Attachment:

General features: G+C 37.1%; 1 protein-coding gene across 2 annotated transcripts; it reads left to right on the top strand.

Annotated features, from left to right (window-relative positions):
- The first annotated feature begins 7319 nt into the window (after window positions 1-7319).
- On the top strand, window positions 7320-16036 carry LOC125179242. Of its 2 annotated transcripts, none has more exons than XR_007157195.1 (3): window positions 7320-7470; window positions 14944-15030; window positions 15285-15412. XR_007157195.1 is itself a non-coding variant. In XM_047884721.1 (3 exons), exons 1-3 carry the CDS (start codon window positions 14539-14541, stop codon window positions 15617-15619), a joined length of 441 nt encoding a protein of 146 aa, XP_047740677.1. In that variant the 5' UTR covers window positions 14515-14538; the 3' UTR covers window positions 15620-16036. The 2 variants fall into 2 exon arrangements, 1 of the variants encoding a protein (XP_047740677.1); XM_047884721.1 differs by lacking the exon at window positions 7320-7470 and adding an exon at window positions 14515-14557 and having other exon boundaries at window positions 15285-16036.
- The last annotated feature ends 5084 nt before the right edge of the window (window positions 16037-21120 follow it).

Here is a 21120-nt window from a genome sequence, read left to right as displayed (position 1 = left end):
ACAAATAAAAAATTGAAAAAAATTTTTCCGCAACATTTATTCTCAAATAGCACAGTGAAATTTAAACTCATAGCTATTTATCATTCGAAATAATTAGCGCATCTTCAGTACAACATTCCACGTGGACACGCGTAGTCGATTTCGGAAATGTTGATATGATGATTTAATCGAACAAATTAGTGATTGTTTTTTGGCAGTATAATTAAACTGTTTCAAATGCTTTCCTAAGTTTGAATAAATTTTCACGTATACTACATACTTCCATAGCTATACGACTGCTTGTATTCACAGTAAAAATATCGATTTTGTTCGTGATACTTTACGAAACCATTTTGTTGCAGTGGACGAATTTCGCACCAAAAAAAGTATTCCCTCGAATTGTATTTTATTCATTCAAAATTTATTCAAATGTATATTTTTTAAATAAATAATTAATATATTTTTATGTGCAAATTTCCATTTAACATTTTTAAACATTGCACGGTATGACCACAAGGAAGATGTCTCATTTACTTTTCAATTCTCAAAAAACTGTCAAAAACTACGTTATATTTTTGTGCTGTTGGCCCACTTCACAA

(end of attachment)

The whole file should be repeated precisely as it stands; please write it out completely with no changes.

General features: G+C 37.1%; 1 protein-coding gene across 2 annotated transcripts; it reads left to right on the top strand.

Annotated features, from left to right (window-relative positions):
- The first annotated feature begins 7319 nt into the window (after window positions 1-7319).
- On the top strand, window positions 7320-16036 carry LOC125179242. Of its 2 annotated transcripts, none has more exons than XR_007157195.1 (3): window positions 7320-7470; window positions 14944-15030; window positions 15285-15412. XR_007157195.1 is itself a non-coding variant. In XM_047884721.1 (3 exons), exons 1-3 carry the CDS (start codon window positions 14539-14541, stop codon window positions 15617-15619), a joined length of 441 nt encoding a protein of 146 aa, XP_047740677.1. In that variant the 5' UTR covers window positions 14515-14538; the 3' UTR covers window positions 15620-16036. The 2 variants fall into 2 exon arrangements, 1 of the variants encoding a protein (XP_047740677.1); XM_047884721.1 differs by lacking the exon at window positions 7320-7470 and adding an exon at window positions 14515-14557 and having other exon boundaries at window positions 15285-16036.
- The last annotated feature ends 5084 nt before the right edge of the window (window positions 16037-21120 follow it).

Here is a 21120-nt window from a genome sequence, read left to right as displayed (position 1 = left end):
ACAAATAAAAAATTGAAAAAAATTTTTCCGCAACATTTATTCTCAAATAGCACAGTGAAATTTAAACTCATAGCTATTTATCATTCGAAATAATTAGCGCATCTTCAGTACAACATTCCACGTGGACACGCGTAGTCGATTTCGGAAATGTTGATATGATGATTTAATCGAACAAATTAGTGATTGTTTTTTGGCAGTATAATTAAACTGTTTCAAATGCTTTCCTAAGTTTGAATAAATTTTCACGTATACTACATACTTCCATAGCTATACGACTGCTTGTATTCACAGTAAAAATATCGATTTTGTTCGTGATACTTTACGAAACCATTTTGTTGCAGTGGACGAATTTCGCACCAAAAAAAGTATTCCCTCGAATTGTATTTTATTCATTCAAAATTTATTCAAATGTATATTTTTTAAATAAATAATTAATATATTTTTATGTGCAAATTTCCATTTAACATTTTTAAACATTGCACGGTATGACCACAAGGAAGATGTCTCATTTACTTTTCAATTCTCAAAAAACTGTCAAAAACTACGTTATATTTTTGTGCTGTTGGCCCACTTCACAA